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Mol Pain. 2016 Mar 9;12. pii: 1744806916629051. doi: 10.1177/1744806916629051. Print 2016.

Epidural optogenetics for controlled analgesia.

Author information

1
Institut Universitaire en santé mentale de Québec, Québec, Canada.
2
Department of Physics, Université Laval, Québec, Canada.
3
Institut Universitaire en santé mentale de Québec, Québec, Canada Department of Psychiatry and Neuroscience, Université Laval, Québec, Canada yves.dekoninck@neuro.ulaval.ca.

Abstract

BACKGROUND:

Optogenetic tools enable cell selective and temporally precise control of neuronal activity; yet, difficulties in delivering sufficient light to the spinal cord of freely behaving animals have hampered the use of spinal optogenetic approaches to produce analgesia. We describe an epidural optic fiber designed for chronic spinal optogenetics that enables the precise delivery of light at multiple wavelengths to the spinal cord dorsal horn and sensory afferents.

RESULTS:

The epidural delivery of light enabled the optogenetic modulation of nociceptive processes at the spinal level. The acute and repeated activation of channelrhodopsin-2 expressing nociceptive afferents produced robust nocifensive behavior and mechanical sensitization in freely behaving mice, respectively. The optogenetic inhibition of GABAergic interneurons in the spinal cord dorsal horn through the activation of archaerhodopsin also produced a transient, but selective induction of mechanical hypersensitivity. Finally, we demonstrate the capacity of optogenetics to produce analgesia in freely behaving mice through the inhibition of nociceptive afferents via archaerhodopsin.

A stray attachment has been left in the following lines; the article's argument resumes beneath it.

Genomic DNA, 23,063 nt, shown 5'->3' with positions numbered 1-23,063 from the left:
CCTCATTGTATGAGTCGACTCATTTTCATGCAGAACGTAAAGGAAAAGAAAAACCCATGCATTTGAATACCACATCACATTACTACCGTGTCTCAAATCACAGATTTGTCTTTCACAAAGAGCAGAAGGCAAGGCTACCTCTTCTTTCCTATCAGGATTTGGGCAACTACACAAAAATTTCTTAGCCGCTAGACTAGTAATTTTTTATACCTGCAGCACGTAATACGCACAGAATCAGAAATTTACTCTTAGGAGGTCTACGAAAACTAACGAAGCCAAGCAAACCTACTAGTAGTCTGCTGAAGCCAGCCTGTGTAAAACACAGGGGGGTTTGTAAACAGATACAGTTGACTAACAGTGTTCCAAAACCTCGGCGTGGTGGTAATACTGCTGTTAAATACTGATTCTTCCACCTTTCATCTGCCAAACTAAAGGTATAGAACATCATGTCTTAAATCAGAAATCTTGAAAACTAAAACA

CONCLUSION:

Epidural optogenetics provides a robust and powerful solution for activation of both excitatory and inhibitory opsins in sensory processing pathways. Our results demonstrate the potential of spinal optogenetics to modulate sensory behavior and produce analgesia in freely behaving animals.

KEYWORDS:

Optogenetics; allodynia; analgesia; dorsal horn; hyperalgesia; optics; pain; plasticity; spinal cord

PMID:
27030718
PMCID:
PMC4955967
DOI:
10.1177/1744806916629051
[Indexed for MEDLINE]
Free PMC Article

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